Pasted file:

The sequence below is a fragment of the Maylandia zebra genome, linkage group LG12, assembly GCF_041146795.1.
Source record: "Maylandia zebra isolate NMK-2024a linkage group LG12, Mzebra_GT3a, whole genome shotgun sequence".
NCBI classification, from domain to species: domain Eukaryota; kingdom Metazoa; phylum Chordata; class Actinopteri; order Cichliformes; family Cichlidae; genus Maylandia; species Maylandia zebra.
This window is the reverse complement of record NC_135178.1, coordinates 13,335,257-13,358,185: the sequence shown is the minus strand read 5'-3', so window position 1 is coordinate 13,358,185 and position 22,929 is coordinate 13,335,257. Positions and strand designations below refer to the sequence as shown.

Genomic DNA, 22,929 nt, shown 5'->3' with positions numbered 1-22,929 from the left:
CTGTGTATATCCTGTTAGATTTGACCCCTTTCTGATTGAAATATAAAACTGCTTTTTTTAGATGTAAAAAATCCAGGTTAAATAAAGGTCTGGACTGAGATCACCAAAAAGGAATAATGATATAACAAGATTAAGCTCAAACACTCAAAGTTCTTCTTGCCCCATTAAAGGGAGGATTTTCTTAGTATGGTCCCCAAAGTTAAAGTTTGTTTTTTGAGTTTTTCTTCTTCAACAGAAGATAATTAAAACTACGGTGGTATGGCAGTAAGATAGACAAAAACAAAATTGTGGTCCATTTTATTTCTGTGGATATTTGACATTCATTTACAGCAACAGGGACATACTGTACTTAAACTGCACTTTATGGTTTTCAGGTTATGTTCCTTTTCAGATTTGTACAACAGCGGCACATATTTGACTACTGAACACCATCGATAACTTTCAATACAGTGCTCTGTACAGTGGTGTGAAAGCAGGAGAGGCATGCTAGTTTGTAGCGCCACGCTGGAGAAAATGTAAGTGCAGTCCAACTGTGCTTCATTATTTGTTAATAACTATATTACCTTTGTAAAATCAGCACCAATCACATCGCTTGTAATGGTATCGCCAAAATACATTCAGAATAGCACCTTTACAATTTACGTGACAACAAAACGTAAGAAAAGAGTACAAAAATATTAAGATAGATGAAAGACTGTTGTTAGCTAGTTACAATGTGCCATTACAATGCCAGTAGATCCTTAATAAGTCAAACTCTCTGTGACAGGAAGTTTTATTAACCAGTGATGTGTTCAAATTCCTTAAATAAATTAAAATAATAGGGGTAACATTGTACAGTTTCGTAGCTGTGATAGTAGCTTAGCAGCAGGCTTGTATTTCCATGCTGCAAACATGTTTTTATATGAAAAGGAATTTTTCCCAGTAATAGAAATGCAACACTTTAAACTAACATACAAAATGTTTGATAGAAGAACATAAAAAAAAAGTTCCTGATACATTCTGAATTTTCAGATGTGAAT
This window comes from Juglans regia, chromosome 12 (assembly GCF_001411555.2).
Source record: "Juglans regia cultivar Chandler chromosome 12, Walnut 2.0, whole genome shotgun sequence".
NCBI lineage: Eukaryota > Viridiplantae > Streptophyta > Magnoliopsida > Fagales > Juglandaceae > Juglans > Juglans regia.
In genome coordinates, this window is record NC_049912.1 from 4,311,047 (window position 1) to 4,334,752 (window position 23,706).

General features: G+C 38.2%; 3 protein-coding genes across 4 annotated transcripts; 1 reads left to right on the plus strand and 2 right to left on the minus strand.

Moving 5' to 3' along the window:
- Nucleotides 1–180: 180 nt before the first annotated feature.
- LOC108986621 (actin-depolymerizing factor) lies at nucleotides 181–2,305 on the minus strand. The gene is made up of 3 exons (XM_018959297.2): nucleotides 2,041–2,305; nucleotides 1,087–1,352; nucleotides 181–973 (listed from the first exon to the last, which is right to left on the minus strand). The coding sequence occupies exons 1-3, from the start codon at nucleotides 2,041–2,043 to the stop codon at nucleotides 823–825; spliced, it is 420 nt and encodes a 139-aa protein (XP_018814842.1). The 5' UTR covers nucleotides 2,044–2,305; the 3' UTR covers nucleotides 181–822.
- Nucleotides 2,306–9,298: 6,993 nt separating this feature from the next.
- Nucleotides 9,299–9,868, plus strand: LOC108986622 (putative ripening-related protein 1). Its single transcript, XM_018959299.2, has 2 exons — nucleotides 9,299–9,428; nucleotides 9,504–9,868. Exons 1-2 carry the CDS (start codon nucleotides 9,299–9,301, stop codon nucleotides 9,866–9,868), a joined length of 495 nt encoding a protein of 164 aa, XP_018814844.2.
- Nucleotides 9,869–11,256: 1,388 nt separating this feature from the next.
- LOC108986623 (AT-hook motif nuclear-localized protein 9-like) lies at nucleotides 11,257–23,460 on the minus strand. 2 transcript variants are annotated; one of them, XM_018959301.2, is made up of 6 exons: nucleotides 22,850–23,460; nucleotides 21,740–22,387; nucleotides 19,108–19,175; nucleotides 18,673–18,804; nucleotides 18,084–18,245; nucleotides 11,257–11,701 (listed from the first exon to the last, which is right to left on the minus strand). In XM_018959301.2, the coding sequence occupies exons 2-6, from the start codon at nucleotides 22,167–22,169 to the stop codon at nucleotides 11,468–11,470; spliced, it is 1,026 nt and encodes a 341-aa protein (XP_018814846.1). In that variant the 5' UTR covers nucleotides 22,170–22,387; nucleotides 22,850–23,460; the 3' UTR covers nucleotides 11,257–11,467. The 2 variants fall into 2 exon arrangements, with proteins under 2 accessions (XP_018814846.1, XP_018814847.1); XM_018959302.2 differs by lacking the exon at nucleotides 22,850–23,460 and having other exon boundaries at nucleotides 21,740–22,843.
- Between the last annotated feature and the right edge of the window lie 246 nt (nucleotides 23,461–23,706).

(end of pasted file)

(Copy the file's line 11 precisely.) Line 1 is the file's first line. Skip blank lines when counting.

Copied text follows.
General features: G+C 38.2%; 3 protein-coding genes across 4 annotated transcripts; 1 reads left to right on the plus strand and 2 right to left on the minus strand.